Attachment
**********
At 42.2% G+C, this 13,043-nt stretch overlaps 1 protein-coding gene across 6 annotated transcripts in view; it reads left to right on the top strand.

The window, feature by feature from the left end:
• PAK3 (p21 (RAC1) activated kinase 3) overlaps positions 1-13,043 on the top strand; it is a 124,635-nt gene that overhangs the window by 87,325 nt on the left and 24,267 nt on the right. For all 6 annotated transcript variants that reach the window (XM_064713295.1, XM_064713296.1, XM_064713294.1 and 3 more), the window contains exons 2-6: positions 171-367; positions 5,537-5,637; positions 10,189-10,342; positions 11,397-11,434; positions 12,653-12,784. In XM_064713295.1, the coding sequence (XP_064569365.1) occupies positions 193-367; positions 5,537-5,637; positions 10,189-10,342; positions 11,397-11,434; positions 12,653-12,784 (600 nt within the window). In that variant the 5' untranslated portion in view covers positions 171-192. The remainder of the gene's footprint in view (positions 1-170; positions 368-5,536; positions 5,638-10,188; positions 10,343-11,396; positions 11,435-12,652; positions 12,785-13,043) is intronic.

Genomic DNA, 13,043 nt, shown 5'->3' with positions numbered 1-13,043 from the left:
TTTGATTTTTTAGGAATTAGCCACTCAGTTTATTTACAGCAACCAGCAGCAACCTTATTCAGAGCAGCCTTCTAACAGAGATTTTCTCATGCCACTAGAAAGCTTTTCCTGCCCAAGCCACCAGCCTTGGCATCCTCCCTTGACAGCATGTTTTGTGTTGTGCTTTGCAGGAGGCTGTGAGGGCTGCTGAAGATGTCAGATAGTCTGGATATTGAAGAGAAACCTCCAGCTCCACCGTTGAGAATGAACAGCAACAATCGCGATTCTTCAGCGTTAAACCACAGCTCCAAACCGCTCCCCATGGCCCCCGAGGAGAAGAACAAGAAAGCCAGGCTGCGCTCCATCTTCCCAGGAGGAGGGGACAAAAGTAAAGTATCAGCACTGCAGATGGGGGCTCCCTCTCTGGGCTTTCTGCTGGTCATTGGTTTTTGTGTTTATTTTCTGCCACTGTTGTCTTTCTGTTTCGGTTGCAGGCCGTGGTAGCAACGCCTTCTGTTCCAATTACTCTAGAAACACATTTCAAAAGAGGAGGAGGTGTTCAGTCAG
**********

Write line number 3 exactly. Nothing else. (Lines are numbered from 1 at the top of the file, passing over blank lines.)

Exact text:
• PAK3 (p21 (RAC1) activated kinase 3) overlaps positions 1-13,043 on the top strand; it is a 124,635-nt gene that overhangs the window by 87,325 nt on the left and 24,267 nt on the right. For all 6 annotated transcript variants that reach the window (XM_064713295.1, XM_064713296.1, XM_064713294.1 and 3 more), the window contains exons 2-6: positions 171-367; positions 5,537-5,637; positions 10,189-10,342; positions 11,397-11,434; positions 12,653-12,784. In XM_064713295.1, the coding sequence (XP_064569365.1) occupies positions 193-367; positions 5,537-5,637; positions 10,189-10,342; positions 11,397-11,434; positions 12,653-12,784 (600 nt within the window). In that variant the 5' untranslated portion in view covers positions 171-192. The remainder of the gene's footprint in view (positions 1-170; positions 368-5,536; positions 5,638-10,188; positions 10,343-11,396; positions 11,435-12,652; positions 12,785-13,043) is intronic.